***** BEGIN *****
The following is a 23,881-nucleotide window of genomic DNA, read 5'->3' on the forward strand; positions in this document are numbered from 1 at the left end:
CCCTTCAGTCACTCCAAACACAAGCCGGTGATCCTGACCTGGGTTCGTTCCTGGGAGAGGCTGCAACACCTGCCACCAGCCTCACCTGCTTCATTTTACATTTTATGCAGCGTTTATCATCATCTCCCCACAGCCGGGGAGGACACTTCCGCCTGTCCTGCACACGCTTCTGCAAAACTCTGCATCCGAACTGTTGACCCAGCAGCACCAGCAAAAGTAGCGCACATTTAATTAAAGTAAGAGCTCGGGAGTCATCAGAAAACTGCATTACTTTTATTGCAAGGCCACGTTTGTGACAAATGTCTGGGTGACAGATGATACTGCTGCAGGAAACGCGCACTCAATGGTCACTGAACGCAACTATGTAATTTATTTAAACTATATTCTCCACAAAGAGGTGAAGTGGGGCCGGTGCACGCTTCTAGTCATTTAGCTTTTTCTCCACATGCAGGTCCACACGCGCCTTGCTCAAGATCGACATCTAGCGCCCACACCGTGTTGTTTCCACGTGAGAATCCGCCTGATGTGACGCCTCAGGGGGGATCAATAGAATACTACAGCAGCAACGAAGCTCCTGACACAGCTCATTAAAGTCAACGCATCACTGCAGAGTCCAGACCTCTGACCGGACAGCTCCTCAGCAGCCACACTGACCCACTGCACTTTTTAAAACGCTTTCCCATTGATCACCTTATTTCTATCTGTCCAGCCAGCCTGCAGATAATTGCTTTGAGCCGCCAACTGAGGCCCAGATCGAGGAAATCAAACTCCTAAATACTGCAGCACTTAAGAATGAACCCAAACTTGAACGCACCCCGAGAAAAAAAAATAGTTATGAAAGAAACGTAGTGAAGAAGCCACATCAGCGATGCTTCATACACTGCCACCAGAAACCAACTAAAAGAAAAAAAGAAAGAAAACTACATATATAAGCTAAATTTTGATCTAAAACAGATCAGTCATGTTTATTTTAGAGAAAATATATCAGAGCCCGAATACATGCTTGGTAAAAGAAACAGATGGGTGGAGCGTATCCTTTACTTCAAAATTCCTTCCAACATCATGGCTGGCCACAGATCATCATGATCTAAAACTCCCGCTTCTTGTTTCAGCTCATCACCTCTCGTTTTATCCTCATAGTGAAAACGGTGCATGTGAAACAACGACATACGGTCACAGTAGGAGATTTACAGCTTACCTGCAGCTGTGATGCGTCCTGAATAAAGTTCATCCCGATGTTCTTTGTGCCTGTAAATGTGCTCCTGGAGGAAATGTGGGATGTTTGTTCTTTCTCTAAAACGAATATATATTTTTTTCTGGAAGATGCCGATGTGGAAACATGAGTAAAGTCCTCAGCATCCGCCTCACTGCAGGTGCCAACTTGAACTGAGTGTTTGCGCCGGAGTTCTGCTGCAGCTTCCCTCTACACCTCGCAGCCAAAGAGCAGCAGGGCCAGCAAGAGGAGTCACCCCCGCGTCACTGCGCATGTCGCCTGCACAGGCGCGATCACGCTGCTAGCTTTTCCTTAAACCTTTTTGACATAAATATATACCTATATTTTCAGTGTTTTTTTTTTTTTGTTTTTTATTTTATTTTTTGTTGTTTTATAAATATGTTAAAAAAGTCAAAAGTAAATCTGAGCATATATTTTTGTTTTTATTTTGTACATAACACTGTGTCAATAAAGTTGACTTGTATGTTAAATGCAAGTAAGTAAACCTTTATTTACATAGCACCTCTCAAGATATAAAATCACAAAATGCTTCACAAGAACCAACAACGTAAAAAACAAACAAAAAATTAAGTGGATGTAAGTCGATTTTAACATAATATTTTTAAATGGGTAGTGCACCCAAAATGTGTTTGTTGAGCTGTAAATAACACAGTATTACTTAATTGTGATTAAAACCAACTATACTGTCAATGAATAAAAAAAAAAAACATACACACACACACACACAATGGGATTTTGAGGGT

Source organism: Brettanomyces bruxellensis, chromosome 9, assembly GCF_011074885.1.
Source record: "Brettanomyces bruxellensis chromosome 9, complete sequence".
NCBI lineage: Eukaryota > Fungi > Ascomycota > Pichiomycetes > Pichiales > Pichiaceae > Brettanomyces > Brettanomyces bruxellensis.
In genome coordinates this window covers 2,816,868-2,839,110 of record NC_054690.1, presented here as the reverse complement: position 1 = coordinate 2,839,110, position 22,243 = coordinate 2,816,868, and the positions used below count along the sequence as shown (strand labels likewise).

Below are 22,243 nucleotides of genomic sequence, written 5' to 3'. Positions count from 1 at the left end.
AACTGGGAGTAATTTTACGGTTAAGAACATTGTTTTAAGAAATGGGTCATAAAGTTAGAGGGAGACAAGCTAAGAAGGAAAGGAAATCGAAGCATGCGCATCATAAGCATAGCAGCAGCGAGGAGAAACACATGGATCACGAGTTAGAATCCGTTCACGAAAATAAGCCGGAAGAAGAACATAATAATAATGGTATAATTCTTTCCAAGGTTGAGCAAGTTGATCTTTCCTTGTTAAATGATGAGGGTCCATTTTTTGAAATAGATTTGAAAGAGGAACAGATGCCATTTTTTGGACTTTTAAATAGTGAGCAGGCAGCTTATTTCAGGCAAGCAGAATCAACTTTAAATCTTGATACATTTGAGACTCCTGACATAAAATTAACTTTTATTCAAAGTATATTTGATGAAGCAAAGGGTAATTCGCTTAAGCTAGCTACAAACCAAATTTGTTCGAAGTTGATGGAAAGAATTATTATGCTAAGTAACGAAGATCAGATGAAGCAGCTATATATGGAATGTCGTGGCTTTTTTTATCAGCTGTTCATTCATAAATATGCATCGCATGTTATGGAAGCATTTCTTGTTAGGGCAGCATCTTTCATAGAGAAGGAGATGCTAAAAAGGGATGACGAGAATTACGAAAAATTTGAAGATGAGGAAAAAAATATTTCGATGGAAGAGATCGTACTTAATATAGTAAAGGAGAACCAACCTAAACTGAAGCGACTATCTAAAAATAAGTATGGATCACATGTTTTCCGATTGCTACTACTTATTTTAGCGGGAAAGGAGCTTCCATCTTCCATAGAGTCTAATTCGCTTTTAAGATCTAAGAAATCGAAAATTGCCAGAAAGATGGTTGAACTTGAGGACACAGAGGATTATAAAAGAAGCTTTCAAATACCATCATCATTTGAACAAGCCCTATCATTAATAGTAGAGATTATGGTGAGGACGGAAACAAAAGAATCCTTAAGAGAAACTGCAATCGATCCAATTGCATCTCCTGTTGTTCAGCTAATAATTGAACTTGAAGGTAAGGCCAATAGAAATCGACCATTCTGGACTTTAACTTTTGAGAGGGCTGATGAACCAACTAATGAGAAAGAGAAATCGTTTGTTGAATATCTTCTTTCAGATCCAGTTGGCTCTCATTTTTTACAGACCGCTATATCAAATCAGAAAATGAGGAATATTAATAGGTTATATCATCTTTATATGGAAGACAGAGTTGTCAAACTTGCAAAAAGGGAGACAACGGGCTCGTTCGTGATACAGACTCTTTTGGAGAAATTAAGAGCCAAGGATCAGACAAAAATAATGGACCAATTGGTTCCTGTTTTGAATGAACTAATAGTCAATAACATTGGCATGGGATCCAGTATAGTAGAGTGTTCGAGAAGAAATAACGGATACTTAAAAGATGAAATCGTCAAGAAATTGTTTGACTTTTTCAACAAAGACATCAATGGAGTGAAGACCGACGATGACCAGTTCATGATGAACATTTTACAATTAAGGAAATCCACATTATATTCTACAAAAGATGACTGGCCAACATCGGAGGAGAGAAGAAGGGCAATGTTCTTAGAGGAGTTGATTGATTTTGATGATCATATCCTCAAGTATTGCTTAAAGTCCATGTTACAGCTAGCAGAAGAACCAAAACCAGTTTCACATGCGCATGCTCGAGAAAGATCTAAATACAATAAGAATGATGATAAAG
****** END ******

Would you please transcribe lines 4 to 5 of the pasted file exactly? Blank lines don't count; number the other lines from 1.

Source record: "Brettanomyces bruxellensis chromosome 9, complete sequence".
NCBI lineage: Eukaryota > Fungi > Ascomycota > Pichiomycetes > Pichiales > Pichiaceae > Brettanomyces > Brettanomyces bruxellensis.